The Man Who Called Himself Robi
I was aware of a hundred different sensations, coursing through my body, as I watched the fireflies light up the entire pond, their ritual dance awakening everything around. The greenish glow emanating from their tiny bodies seemed to infuse fresh life into the deadpan and tired mustiness of the tiny jungle that surrounded me.
The weathered pebbles took on a new life of their own. The banyan tree seemed to lift its roots and dance to a fox-trot. And I fell more and more in love with the tiny beings, making a mental note of all those things that I would write about, in this anthology of firefly poems, I had long been planning on, when, a voice spoke:
“My fancies are fireflies,
Specks of living light
Twinkling in the dark”
I looked around, nothing. I waited, held my breath, and looked again. From a little clearing in the thicket of trees that surrounded the pool and beyond, an old, old man in pearly white robes, with an equally dazzling white beard, smiled and walked towards me. But I remained, unruffled.
“Hello, Aindrila”, he coughed. Now, I was amazed. “Who are you?”, I asked, rising from my seat on the damp grass, bewildered, and almost a little scared. “Ahh, let’s just say, I’m Robi”, he smiled. “I’m quite famous around here”, he added.
I frowned, “Well I have never seen you before, so I’d take that with a pinch of salt. Now, tell me, who are you really?”
Robi arranged his robes a little, combed his long white beard with his fingers and replied, “I have met Einstein you know.”
“You haven’t. Einstein has long been dead. This is 2016.India, 69 years post Independence. I don’t see how, you could have ever met him” .In my mind, I almost jumped a little, at having successfully won over the old man in this strange battle of words.
“I have met Einstein, have had tea with Gandhi .I live on in the hearts of so many people-I’m loved, worshipped, remembered in almost every corner of the country .I weave magic with my verse ,break hearts with my prose and inspire youth with my poetry .But on a lighter note ,I really didn’t see the Nobel Prize coming .Ha-ha.” ,Robi laughed ,a deep ,sonorous laugh. The laugh of a wise man, who knew things.
Something in the way he said it, tingled my spine. I looked; the fireflies had stopped dancing too. For almost an entire minute, the fluorescent halo seemed to freeze in time, the banyan tree didn’t look quite as alive as it had seconds ago, and I found the pebbles lying dull like old times. A tear rolled down my cheek, and it surprised me. I wasn’t crying, or was I?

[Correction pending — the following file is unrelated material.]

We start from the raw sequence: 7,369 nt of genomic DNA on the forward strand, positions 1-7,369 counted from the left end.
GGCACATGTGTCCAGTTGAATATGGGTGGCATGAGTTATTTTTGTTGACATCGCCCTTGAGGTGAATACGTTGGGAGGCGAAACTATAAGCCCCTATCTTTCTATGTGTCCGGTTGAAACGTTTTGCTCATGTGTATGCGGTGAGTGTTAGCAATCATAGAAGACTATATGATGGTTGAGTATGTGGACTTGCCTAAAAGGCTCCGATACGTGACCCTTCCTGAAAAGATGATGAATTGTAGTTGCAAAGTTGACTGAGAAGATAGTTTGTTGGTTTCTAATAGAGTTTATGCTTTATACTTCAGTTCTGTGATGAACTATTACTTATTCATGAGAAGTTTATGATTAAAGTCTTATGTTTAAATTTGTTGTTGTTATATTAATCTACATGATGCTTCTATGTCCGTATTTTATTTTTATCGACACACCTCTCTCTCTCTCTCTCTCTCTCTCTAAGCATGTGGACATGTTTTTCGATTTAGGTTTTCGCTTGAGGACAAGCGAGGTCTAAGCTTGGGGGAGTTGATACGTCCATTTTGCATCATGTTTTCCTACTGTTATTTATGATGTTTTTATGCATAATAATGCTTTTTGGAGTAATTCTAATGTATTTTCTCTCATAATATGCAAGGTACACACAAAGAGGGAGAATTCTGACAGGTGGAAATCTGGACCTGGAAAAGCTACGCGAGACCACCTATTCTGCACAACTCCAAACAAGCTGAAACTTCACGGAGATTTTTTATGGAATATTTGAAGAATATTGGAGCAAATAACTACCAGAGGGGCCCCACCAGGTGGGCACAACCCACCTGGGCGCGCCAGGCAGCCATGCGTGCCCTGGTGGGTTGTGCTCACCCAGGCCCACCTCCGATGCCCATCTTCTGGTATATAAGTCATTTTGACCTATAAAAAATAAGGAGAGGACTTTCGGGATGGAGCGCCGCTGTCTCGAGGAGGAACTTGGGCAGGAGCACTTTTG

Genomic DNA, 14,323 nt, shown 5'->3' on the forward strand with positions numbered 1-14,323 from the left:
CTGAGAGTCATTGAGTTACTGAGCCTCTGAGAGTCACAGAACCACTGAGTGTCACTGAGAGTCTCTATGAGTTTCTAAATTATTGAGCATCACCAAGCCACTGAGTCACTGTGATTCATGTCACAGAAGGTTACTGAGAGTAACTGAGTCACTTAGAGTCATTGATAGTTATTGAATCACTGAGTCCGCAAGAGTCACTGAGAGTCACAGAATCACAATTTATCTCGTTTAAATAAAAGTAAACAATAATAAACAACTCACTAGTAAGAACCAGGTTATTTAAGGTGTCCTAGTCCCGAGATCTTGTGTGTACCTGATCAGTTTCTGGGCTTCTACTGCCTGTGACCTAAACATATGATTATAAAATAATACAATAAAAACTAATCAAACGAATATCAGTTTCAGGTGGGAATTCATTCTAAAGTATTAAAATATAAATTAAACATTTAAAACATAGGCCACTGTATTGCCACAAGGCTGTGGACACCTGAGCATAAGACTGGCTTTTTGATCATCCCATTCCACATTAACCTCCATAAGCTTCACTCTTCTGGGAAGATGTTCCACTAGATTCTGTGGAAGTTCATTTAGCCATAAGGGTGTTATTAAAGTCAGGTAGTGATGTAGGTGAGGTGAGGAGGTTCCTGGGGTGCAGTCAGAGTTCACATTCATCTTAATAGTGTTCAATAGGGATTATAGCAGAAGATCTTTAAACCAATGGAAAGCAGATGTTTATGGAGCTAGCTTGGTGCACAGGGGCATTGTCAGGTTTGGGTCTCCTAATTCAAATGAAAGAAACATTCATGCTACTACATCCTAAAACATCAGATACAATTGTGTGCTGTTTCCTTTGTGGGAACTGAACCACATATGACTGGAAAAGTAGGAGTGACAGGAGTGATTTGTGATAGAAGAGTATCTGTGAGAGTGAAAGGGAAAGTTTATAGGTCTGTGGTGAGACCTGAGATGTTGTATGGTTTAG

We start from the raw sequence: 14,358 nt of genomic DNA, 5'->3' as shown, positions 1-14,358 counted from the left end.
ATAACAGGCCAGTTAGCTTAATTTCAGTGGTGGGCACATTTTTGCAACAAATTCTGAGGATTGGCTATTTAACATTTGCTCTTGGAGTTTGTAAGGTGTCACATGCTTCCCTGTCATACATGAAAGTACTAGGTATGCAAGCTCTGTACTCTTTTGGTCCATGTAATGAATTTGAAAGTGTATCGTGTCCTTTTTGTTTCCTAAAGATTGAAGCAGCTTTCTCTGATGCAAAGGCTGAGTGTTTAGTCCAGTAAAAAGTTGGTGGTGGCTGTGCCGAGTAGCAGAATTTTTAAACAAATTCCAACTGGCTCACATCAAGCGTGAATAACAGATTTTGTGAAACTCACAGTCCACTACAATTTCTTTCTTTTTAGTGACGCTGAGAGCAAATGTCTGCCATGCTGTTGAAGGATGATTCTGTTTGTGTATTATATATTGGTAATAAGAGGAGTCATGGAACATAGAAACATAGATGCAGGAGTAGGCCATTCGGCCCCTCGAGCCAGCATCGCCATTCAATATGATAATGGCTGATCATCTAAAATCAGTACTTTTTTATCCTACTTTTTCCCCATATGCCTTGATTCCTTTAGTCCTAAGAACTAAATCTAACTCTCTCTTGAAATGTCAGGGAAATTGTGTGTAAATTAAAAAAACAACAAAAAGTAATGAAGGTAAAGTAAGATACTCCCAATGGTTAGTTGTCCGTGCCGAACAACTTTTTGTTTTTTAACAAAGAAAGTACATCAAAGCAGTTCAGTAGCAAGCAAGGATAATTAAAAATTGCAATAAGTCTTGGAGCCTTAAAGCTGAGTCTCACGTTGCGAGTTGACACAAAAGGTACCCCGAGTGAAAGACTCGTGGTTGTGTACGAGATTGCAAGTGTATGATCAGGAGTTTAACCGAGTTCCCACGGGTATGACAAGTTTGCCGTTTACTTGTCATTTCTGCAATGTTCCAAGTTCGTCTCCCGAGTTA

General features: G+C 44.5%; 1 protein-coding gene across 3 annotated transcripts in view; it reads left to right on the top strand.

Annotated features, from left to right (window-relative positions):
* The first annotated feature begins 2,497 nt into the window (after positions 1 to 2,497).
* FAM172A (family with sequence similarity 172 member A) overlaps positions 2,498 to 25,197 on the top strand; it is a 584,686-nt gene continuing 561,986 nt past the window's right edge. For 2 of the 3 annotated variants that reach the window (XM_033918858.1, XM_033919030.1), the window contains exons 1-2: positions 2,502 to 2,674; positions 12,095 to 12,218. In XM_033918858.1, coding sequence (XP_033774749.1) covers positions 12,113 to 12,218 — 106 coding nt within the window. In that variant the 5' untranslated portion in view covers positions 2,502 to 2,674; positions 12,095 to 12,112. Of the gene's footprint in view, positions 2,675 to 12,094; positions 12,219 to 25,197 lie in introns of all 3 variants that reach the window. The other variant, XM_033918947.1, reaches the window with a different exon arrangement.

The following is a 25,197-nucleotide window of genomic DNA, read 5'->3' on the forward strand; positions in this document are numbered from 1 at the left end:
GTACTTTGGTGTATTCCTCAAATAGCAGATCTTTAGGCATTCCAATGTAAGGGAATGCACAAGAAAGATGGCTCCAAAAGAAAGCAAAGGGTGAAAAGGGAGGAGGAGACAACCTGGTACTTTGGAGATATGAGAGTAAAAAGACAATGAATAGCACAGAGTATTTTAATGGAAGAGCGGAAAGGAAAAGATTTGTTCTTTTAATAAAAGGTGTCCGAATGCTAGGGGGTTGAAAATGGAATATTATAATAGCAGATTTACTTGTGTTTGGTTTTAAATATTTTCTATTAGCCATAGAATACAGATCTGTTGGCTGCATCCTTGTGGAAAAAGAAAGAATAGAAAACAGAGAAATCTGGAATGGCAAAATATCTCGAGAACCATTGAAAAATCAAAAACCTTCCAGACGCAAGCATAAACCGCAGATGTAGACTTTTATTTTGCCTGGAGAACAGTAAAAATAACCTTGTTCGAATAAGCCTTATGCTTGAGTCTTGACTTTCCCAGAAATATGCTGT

I rubbed my eyes and Robi was gone .The tall, old, ancient man with those somber words of his, had just vanished.
My phone beeped. It was 5 in the morning .A flock of beautiful, white birds, a little like cormorants, native to Tripura, flew by, on steady wings of hope and courage. The buzz of the fireflies slowly died down, like the last cracklings of ember giving way to a resolute powder of ash.
My young Pishi (aunt), toothbrush in hand, ambled by lazily; stretching and yawning .I pointed to the clearing and asked, “Pishi, did you see that old man, who just walked away, into that thicket?”Pishi made a smug face and remarked, “Go, sleep Tinni. You haven’t slept all night. You’re imagining things. No old man came by. The gates were locked tonight, like always.”
I was puzzled .I slowly labored back to my room .A book of Tagore anthology, called the Gitobitaan, lay open on my mother’s table. I looked at the page that someone had apparently been reading . “Jonaki” .That would mean fireflies. I slightly shivered .Then I quickly turned to the cover page, with a picture of Tagore on it. The man, who’d visited me , a while ago had looked exactly like him .Tears welled up in my eyes again.
I remembered, “I didn’t really see the Nobel Prize coming”.
I realized, He had been here, tonight.
Kaviguru Rabindranath Tagore.
Or, Robi as he might have pleased.